Author Topic: EA using spore tech in other games  (Read 10861 times)

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Offline snappledude21

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EA using spore tech in other games
« on: April 22, 2005, 10:10:25 pm »
First off, i'd say its an inevitability.  Why WOULDN'T you recycle something that's taken years to build and is incredibly time consuming and likely to be a huge hit (if its not a huge hit, they won't reuse it).   But think about possibilities

Need for speed underground 3: Shape your own cars, interior, exterior, engine, body, etc. 

Command and conquer : DROOLS custom units and buildings for a limitless number of factions and possibly taking the whole RTS thing interplanetary.

Sims 3 : ETA 2008.....well DUH they'd want to use it for that.  Make your sim any shape you want. Alien sims, everything moldable, couches to fit them,
custom screens, appliances, EVERYTHING shapable from the start, no annoying hacks that don't work with expansions and waste a LOT of my time (personal rant of mine..)

Simcity 5(000?)? whatever it will be called...make your own buildings easily so that you don't have such a repetitive landscape.  Shape your roads to different looks, shape the trees dotting the city.

And of course all of these would access online databases to make the amount of content available even more varied (especially nice for simcity and sims3 cases).  If anyone disagrees that this would be useful in all these games, let me know.  Also if anyone has any other ideas.  And if anyone else manages to make this tech work, there are obviously SO many other games that would benefit fromt his, particuarly any sim (GT5 with your own custom cars? or any RTS with more units you could design on the fly).  Let me know what you think.

Mike



Offline Zealousy

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Re: EA using spore tech in other games
« Reply #1 on: April 22, 2005, 11:03:23 pm »
If you're talking about the creature editor, I don't think we'll see it in another game unmodified. It may be great, but it'd be even better if every new iteration contained all the stuff the original version left out. I'm betting it'll be redesigned to suit particular requirements of certain games, as well. Maybe Maxis can try to license the technology and put it on the market for other developers to buy. :-\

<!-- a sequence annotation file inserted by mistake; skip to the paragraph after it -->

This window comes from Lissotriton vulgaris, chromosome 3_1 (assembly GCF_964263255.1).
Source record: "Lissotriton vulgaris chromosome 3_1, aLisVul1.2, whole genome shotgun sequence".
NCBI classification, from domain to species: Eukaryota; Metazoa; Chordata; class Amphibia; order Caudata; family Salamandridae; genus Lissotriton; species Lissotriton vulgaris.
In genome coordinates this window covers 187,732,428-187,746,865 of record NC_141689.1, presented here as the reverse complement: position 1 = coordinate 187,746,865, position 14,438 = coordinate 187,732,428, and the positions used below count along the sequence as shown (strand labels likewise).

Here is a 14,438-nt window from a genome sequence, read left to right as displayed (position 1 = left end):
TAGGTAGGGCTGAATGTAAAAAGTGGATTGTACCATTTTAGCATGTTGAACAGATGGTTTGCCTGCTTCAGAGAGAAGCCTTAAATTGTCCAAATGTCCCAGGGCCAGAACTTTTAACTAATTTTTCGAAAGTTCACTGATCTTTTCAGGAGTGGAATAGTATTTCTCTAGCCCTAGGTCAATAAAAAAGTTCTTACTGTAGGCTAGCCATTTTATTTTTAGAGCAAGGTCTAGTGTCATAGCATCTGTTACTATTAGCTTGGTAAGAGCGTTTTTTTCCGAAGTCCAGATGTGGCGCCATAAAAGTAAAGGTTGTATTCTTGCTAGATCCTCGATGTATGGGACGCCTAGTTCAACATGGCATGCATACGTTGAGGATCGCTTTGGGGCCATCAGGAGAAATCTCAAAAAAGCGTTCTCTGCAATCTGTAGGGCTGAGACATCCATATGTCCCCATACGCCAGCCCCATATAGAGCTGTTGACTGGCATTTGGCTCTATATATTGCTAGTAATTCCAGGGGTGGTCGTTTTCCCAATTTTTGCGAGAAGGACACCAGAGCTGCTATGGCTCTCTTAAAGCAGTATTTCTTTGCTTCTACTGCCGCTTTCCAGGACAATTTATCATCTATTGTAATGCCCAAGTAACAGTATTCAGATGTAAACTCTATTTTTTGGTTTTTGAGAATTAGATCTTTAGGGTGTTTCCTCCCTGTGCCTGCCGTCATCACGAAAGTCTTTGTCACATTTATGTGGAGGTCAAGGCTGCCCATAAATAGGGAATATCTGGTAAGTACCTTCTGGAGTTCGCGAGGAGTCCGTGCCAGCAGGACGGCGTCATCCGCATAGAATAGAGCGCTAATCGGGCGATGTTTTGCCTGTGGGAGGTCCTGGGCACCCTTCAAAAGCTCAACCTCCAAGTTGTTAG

If you're talking about procedurally-created content, well I know some developers are already using it to make games. They kind of have to; XBox 360 and PS3 will be able to support characters 5-10 times more detailed than today's games (I think... I've read the numbers jump from the 3,000-5,000 polygons most games sport today, to 20,000-30,000 polygon characters... not to mention the work needed to make Normal Maps. :P). I'd pick procedurals over hiring however many more artists... in a heartbeat. :o

I can't tell if I'm sounding harsh or not here. I'm agreeing with you, honest! ;)
« Last Edit: April 22, 2005, 11:43:11 pm by Zealousy »
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Offline Gaming Steve

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Re: EA using spore tech in other games
« Reply #2 on: April 23, 2005, 12:02:28 am »
First off, i'd say its an inevitability.  Why WOULDN'T you recycle something that's taken years to build and is incredibly time consuming and likely to be a huge hit (if its not a huge hit, they won't reuse it).   But think about possibilities

Need for speed underground 3: Shape your own cars, interior, exterior, engine, body, etc. 

Oh yes, you are so correct. And those extra cars, interiors, exteriors, engines, etc. are called Microtransactions! That is where this is all heading (unfortunately), if you want to add new items to your car you need to buy them online. They loved showing this off at GDC, and now Sony is jumping on the microtransactions bandwagon expect to see it everywhere!